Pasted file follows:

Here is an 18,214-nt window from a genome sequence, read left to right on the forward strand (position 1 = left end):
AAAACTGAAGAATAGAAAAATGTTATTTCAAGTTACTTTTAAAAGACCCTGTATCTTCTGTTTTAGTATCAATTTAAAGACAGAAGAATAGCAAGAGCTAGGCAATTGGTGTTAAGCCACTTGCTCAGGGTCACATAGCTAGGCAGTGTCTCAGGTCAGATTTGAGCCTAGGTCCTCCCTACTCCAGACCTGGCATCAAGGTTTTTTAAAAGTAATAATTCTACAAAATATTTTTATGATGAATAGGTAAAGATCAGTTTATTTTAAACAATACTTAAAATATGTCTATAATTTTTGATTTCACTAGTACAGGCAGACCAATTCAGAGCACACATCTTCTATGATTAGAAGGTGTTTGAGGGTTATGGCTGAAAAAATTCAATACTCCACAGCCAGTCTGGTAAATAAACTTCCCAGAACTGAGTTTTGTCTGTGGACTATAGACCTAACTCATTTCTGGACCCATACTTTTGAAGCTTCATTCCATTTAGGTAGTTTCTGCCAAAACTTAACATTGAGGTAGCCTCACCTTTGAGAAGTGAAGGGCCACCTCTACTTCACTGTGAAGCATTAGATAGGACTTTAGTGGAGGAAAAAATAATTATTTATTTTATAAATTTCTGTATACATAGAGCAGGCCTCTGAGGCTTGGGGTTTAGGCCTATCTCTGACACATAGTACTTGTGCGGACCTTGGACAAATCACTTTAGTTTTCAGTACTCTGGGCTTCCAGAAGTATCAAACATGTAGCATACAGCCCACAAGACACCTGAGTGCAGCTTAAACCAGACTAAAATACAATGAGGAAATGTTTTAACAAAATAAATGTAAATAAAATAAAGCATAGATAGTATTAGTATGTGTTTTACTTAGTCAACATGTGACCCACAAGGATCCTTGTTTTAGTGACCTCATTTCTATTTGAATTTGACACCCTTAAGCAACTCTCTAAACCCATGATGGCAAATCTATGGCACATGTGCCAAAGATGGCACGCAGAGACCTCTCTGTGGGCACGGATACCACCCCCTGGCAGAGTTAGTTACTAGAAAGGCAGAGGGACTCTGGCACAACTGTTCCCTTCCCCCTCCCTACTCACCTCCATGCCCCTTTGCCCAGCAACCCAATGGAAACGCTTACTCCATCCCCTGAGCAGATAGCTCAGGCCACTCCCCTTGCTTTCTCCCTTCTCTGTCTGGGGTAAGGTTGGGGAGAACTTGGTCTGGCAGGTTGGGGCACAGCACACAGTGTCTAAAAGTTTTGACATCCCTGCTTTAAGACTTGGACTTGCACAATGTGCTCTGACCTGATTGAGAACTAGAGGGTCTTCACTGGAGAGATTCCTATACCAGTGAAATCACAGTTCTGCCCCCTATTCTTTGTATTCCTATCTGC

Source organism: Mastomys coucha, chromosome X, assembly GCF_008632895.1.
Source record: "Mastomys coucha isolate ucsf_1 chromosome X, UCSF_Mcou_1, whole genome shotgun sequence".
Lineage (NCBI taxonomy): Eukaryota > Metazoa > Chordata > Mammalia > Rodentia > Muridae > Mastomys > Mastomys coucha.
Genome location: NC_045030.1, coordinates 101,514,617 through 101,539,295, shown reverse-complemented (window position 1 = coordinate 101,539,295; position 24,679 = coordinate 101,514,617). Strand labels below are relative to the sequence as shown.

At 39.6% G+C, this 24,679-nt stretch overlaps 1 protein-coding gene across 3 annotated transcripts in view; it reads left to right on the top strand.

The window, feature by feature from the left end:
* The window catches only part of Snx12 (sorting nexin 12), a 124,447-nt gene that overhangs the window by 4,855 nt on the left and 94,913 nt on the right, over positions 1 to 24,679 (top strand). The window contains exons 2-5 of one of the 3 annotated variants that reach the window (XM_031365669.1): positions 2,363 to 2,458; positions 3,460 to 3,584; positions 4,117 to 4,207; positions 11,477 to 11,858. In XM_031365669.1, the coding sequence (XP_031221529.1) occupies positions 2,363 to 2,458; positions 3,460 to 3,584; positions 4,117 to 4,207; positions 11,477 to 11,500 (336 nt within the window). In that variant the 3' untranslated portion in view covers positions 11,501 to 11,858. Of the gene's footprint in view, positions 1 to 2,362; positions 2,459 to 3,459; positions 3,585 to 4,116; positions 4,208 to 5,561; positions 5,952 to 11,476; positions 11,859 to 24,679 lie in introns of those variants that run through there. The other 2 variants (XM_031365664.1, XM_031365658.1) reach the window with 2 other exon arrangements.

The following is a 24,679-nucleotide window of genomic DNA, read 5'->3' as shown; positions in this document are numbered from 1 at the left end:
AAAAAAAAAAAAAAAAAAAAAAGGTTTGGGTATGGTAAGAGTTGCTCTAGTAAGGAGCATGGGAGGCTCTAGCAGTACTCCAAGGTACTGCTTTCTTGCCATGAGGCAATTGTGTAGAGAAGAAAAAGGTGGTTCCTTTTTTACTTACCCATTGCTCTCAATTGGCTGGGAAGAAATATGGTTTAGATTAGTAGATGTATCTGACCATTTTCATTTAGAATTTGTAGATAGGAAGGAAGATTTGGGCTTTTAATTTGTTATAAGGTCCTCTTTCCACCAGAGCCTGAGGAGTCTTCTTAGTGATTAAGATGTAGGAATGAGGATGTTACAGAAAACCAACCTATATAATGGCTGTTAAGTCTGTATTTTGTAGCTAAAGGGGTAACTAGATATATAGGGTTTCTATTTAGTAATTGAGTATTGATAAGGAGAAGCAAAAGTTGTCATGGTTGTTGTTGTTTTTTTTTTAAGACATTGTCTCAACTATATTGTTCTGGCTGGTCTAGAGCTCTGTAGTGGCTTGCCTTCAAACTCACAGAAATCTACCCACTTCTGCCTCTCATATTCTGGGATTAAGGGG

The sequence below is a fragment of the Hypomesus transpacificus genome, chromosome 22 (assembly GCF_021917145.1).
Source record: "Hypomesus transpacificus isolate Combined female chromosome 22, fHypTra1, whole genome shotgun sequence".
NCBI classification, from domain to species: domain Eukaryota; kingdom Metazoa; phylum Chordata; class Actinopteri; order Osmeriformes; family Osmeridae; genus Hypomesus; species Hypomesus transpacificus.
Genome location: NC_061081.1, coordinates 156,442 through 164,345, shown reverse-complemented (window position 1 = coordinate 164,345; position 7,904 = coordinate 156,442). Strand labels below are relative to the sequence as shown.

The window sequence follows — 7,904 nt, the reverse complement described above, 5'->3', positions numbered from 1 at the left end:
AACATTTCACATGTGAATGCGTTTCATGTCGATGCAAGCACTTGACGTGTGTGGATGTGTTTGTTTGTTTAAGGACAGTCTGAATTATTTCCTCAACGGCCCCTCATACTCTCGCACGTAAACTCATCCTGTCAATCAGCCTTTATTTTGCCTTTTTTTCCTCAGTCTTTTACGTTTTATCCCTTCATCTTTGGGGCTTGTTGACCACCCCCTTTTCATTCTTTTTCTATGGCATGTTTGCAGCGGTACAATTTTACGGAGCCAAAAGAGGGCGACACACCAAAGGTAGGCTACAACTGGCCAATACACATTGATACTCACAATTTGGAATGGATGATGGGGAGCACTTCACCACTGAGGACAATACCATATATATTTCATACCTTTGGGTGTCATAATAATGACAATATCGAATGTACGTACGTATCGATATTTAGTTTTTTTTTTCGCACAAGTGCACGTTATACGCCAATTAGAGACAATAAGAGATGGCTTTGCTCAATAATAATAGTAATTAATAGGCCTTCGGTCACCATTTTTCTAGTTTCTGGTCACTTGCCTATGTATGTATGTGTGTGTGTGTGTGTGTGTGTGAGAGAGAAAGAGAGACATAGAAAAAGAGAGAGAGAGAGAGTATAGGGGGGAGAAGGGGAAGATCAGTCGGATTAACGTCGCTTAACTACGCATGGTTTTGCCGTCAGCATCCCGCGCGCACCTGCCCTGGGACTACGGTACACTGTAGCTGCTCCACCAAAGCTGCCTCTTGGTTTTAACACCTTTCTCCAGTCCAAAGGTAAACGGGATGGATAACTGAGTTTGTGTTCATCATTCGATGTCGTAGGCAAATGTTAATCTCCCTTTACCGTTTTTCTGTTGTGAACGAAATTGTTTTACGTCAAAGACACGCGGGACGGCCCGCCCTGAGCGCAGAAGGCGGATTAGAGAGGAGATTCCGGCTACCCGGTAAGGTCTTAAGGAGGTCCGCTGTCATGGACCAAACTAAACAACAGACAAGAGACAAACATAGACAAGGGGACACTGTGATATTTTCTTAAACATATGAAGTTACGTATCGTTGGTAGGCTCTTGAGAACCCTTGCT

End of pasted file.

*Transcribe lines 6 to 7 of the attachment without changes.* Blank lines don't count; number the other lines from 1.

Genome location: NC_045030.1, coordinates 101,514,617 through 101,539,295, shown reverse-complemented (window position 1 = coordinate 101,539,295; position 24,679 = coordinate 101,514,617). Strand labels below are relative to the sequence as shown.

At 39.6% G+C, this 24,679-nt stretch overlaps 1 protein-coding gene across 3 annotated transcripts in view; it reads left to right on the top strand.